Automotive journalists may hate the phrase “design language” due to its prevalence in the industry, but there’s a reason so many designers, executives, and PR people use it. Most automakers are looking to create a unified theme throughout their brand, hence the use of “design” as a “language.” Ford is no different – and the new Evos Concept shows that the maker is switching dialects.
Take a peek at Ford’s consumer Web site and look at all the similarities between the company’s vehicles, particularly those introduced or redesigned in the past few years. Or think for a second about the company’s “One Ford” mission, which aims to streamline product variation across global markets, thus reducing costs.
The Evos Concept will introduce Ford’s newest design language at the upcoming Frankfurt Motor Show. The name, the maker confirms, suggests this is an evolutionary, rather than revolutionary shift. But the impact, if the show car is any indication, will still be significant.
The Evos concept looks like a two-door sports coupe but offers four gull-wing doors. While those doors and other high-zoot concept features likely won’t see production (more on that in a bit), and it’s unclear if the Evos itself will ever roll down an assembly line, the takeaway here is that the concept reveals the basic design cues that most Ford vehicles across the globe will share in the coming years.
As is common with wild-eyes concepts, the production styling will likely be toned down some. Certainly, the wilder elements won’t be present on the Focus or Fusion. But elements like the big-mouth grille probably will reappear in some form, and while there will be variations from model to model, most will share the same underlying themes.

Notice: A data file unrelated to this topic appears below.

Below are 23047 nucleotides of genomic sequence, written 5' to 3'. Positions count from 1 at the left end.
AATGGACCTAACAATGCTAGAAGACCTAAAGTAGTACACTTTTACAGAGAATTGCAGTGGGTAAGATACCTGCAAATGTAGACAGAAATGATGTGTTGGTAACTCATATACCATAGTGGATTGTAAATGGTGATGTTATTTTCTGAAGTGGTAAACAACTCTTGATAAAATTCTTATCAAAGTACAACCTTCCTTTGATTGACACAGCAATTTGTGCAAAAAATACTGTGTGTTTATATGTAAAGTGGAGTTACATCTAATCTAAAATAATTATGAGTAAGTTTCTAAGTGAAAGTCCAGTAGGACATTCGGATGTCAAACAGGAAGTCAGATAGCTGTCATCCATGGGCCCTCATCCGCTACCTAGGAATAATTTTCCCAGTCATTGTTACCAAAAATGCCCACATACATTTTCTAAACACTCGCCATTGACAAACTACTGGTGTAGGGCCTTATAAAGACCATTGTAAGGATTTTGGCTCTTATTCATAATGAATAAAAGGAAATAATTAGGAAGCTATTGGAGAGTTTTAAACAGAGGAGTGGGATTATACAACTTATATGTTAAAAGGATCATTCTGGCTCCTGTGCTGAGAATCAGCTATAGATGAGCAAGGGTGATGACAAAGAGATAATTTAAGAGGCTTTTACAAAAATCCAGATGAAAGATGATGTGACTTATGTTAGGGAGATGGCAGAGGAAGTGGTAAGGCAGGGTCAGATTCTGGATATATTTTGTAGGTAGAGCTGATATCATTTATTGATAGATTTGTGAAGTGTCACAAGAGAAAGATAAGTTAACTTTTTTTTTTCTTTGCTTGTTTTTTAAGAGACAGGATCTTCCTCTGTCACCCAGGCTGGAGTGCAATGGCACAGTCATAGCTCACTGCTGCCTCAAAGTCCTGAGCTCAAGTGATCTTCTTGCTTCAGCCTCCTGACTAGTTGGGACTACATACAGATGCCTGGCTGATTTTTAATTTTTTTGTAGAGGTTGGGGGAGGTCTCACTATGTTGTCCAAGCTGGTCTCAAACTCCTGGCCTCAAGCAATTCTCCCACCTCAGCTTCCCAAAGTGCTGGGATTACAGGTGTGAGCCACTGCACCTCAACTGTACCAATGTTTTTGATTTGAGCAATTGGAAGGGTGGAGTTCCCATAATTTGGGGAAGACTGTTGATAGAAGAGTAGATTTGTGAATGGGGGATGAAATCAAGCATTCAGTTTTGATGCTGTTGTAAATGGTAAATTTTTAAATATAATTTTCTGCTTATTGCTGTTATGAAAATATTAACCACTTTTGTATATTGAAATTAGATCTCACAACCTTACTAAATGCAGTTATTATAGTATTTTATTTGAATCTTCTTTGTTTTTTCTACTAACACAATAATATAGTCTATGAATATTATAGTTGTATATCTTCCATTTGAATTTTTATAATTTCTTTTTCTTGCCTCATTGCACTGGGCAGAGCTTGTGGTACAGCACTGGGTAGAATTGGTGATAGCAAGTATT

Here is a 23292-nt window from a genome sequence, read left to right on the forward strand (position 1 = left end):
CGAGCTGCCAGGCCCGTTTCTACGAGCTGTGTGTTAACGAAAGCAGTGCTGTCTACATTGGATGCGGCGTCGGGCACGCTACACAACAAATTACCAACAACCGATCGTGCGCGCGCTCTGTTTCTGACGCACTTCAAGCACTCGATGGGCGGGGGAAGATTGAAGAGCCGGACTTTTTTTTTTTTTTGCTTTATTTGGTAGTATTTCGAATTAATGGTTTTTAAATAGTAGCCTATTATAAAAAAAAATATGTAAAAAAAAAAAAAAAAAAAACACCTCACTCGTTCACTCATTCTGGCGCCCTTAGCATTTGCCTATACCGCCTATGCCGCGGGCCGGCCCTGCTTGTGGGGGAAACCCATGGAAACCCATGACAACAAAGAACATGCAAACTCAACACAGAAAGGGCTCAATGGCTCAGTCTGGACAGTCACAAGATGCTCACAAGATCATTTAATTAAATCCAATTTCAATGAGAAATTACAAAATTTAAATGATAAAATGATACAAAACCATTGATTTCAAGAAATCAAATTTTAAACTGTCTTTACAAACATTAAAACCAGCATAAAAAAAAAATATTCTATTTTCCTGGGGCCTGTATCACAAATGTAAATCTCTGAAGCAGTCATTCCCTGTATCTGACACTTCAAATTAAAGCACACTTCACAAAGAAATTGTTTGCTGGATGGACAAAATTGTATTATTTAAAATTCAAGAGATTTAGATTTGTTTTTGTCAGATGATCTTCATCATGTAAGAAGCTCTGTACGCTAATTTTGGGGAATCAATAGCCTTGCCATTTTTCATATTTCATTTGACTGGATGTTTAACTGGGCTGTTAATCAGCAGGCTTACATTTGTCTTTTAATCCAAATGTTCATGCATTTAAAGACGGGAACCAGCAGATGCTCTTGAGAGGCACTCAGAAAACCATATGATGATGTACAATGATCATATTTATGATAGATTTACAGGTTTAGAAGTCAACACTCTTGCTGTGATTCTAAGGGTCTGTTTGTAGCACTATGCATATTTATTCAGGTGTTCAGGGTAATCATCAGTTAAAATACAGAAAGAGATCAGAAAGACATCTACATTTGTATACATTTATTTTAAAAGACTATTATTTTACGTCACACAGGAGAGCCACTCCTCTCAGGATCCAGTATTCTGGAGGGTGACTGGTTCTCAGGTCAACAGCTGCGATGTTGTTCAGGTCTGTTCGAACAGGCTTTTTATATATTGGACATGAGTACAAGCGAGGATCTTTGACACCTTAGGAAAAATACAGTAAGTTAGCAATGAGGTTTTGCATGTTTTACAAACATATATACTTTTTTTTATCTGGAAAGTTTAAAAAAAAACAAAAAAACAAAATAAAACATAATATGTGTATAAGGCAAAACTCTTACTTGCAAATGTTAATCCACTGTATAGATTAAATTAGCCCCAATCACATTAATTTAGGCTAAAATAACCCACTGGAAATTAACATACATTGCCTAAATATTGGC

The Ford Evos is a pretty good preview of what those will be.
Not all Fords will get the Evos treatment—vehicles like the Mustang and F-150, which have their own distinct design vocabularies, won’t—but mainstream models (Fiesta, Fusion, Focus, et al) eventually will.
This approach underscores the maker’s One Ford strategy, which opts for global platforms and products rather than vehicles designed and manufactured for individual markets. That’s not a new idea. The Japanese proved it could work at a mainstream level, the Germans in the luxury world.
The strategy ultimately helps hold down costs — while also making the brand recognizable throughout the world. That doesn’t mean all the cars will look the same, but an American traveling in Europe will probably have an easier time spotting say, a Ford Mondeo in traffic.
Like most concepts, the Evos debuts some futuristic technology. Various interior technologies will use cloud computing – where data such as maps and telephone contacts are stored at a remote location rather than onboard — and the powertrain is of the plug-in hybrid variety. Not to mention those stylish gull-wing doors that turn what looks like a stylish coupe into a four-door sedan.
Further details are scarce, but as a preview of what Ford has in store, we think the future is looking good.